According to the tape insert: "One of our signatures is a reciprocal feeding with the audience." That may be, but most of the performances herein don't feature any trace of an audience at all, or end with only a smattering of applause. Were these live tunes cut during a sound check or were the fans too busy collecting the cans to show up at the gigs?
It's commendable that this band plays as well as it does to what often sounds like an empty club. Mr. Lee is a pleasant enough lead vocalist, but one who rarely tests the limits of his Eric Clapton style of crooning. He could really use a Bobby Whitlocklike counterpoint, somebody who'll throw in the odd harmony here and there and add some gasoline to the fire. The vocals almost seem like an afterthought, what with the assembled 14 songs averaging more than seven minutes each and being padded with the sort of jamming that you'd thought punk killed off eons ago. Why turn in a pointless cover of "These Boots Are Made for Walkin'" and compound the mistake by playing the thing for 15 minutes and 23 seconds? Life's too short for all this soup-stretching.
The most fetching originals lg&b have to offer are the slow ones, like "She Was a Fine Girl," "These Days" and, especially, "Angel Still," which sounds like "Heaven," a great, unappreciated Stones track from Tattoo You. Like the Stones, the members of lg&b are pretty advanced in people years, so it's unlikely they'll be changing the way they approach their music. But it might be wise to diversify and try to pull in more of the youngsters. After all, lg&b's gonna need a lot more aluminum if it wants to put out a boxed set someday. Call 1-602-717-1783.
The latest heavy-, speed- or death-metal refugee from California to relocate to Phoenix is San Luis Obispo's Intrinsic. This quintet sent in a second- or third-generation tape containing seven songs from an upcoming album, with some good ol' tape hiss thrown in, as well. Because of that, it's hard to decipher whether the double bass drum pedaling at the top of "Up for the Slam" is the work of a well-programmed drum machine or two incredibly fast feet. Regardless, it sounds like a Smith-Corona typewriter magnified ten million times (i.e.: mucho menacing). Intrinsic's vocalist has an impressive wail, one that's able to make words like "war," "run" and "of" amazingly multisyllabic.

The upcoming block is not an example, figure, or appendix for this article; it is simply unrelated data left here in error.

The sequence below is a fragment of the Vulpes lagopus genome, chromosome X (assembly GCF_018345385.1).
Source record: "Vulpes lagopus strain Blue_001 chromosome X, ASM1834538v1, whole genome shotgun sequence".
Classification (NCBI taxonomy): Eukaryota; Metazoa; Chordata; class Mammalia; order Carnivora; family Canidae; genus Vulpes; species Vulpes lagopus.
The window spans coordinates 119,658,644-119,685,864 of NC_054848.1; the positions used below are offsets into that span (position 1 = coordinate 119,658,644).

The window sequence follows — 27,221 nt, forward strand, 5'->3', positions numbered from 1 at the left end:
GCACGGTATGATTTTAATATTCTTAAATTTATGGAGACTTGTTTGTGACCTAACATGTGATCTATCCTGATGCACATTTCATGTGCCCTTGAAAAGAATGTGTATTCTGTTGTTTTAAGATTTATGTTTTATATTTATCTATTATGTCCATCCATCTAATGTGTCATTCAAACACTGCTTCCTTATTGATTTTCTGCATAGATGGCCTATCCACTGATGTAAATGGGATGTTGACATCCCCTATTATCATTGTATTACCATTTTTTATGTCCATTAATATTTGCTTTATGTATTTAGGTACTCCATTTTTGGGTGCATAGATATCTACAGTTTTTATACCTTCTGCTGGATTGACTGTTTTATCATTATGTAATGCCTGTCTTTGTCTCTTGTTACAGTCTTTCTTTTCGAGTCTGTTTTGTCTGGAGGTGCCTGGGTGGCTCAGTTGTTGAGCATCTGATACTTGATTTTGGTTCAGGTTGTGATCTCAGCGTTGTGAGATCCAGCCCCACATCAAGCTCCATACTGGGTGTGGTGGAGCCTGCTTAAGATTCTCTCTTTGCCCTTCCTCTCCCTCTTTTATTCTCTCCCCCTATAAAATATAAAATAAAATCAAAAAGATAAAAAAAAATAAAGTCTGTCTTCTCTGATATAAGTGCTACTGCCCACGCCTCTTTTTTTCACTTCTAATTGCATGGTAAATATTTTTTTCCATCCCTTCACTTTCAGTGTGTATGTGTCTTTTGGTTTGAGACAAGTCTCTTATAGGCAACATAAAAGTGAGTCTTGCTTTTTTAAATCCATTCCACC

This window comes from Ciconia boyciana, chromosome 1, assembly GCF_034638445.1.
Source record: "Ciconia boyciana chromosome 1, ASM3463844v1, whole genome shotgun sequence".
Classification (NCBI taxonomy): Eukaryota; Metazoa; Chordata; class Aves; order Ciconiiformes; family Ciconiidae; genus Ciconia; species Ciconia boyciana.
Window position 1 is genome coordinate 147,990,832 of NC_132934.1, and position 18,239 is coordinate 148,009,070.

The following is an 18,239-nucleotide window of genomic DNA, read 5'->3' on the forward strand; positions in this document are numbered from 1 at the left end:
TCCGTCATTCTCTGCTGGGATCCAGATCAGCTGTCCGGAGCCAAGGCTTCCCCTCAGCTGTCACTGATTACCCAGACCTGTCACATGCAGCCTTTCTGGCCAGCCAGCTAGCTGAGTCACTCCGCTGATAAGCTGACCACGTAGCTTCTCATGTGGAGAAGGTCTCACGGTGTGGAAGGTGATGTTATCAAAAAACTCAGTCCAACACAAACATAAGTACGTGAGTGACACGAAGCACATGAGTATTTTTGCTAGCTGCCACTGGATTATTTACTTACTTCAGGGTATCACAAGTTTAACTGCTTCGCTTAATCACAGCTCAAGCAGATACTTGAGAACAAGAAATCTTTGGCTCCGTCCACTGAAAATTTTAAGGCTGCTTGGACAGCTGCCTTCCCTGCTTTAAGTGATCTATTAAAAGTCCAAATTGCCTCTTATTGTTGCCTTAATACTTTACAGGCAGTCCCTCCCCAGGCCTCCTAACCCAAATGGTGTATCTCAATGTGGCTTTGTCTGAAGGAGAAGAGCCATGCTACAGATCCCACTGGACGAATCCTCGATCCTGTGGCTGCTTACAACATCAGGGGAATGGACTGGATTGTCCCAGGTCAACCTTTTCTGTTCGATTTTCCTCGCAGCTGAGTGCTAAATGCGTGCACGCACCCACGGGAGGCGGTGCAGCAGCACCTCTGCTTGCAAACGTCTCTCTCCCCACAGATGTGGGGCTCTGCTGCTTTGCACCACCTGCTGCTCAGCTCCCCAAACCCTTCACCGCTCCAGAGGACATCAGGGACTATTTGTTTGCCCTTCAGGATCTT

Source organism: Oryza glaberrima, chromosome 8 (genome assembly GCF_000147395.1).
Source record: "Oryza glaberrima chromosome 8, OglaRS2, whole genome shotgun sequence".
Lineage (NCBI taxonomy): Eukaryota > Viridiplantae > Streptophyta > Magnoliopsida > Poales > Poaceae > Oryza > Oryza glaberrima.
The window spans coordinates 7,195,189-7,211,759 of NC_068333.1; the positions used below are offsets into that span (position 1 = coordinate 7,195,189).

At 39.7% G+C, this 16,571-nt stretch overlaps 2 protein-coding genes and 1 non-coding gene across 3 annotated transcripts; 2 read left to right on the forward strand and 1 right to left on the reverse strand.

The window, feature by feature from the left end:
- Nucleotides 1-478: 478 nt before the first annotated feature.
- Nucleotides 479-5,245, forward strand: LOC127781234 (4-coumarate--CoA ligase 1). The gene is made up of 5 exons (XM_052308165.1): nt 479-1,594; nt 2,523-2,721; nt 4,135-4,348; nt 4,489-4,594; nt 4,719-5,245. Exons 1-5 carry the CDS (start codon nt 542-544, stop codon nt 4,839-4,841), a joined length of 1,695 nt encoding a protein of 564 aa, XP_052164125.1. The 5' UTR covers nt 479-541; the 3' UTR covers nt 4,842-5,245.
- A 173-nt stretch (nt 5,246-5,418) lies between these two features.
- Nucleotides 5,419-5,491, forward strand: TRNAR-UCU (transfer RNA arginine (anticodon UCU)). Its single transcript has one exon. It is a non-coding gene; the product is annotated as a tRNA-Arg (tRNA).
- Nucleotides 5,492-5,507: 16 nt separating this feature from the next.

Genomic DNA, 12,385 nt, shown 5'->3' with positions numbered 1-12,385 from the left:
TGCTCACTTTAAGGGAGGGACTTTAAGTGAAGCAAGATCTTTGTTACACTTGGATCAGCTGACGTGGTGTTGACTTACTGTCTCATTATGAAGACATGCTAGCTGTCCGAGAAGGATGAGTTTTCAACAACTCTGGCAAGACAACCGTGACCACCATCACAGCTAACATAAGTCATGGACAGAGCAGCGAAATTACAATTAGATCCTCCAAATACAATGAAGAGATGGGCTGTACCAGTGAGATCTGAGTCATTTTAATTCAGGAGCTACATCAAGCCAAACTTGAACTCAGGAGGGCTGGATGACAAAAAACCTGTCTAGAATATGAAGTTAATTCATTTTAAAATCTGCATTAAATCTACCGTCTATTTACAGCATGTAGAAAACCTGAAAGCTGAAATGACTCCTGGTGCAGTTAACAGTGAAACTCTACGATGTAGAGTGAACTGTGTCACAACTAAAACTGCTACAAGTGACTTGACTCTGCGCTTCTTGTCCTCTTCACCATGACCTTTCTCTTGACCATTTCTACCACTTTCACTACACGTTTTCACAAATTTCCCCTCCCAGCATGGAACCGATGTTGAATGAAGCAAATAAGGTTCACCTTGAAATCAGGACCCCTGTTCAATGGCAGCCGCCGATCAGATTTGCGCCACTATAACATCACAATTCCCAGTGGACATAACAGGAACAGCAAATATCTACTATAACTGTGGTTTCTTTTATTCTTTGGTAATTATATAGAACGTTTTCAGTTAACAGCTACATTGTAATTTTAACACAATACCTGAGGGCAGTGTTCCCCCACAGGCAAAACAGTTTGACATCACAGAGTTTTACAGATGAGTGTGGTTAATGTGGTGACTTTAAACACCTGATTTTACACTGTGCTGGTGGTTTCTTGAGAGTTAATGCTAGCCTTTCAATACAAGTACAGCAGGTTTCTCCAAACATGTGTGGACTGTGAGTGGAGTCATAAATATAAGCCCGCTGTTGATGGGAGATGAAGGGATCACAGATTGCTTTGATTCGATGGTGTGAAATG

Plus, he throws down some passable motor-mouth raps over the band's speed-metal mix. In marked contrast to the other six songs here is "Try My Luck," which starts out with chorus-drenched guitars--like something off of Roxy Music's Avalon--before it turns into an Aerosmithish rock ballad, right down to the block harmonies. Intrinsic has signed with Metal Mania/Teichiku Records (a division of Panasonic) for its next recording, and with major distribution plans under way, audiences can judge for themselves if, like the old Panasonic catch phrase, this band is, indeed, "just slightly ahead of our time." Call 225-0231.
Like the above aggregation liars, gods & beggars, the Scottsdale group isotopes insists on writing its name in lower-case letters. All this trait does is ensure that your band's name will never appear at the beginning of any sentence. This quartet's (see?) five-song demo, Separated by Shadows, sounds like Toad the Wet Sprocket with keyboards. Fortunately, Thaddeus Rose's keyboard sounds are mainly understated, rarely overwhelming the guitars. Everything about isotopes, from the band's playing to the production to the cover art, belies a sense of slickness and professionalism above all else. It's easy to envision isotopes opening for a national act suited to its style of sheen pop. Those of you who are moved by cracking voices, breaking hearts and the all-important sound of things falling apart are encouraged to look elsewhere. How's this for professionalism--here's the band's attorney's number: 240-2963.
Folkie duo Strum & Hum has what no other Tapes in the Mail act has had thus far--its own theme song: "Our nerves are rattled/And we love stage fright/Can we strum and hum tonight?" Not exactly "Hey, hey, we're the Monkees," but it's less than 20 seconds, and it ends with the comforting sound of breaking glass. Guest vocalist Monica Rivas doesn't get her own theme song on the combo's Slick & Smooth cassette, but she does provide lovely third harmonies throughout. Strum & Hum's tongue-in-cheek lyrics and campy vibratos can get to be a bit cute--if not downright annoying--stuck somewhere between coffee-house fare and cabaret. No number.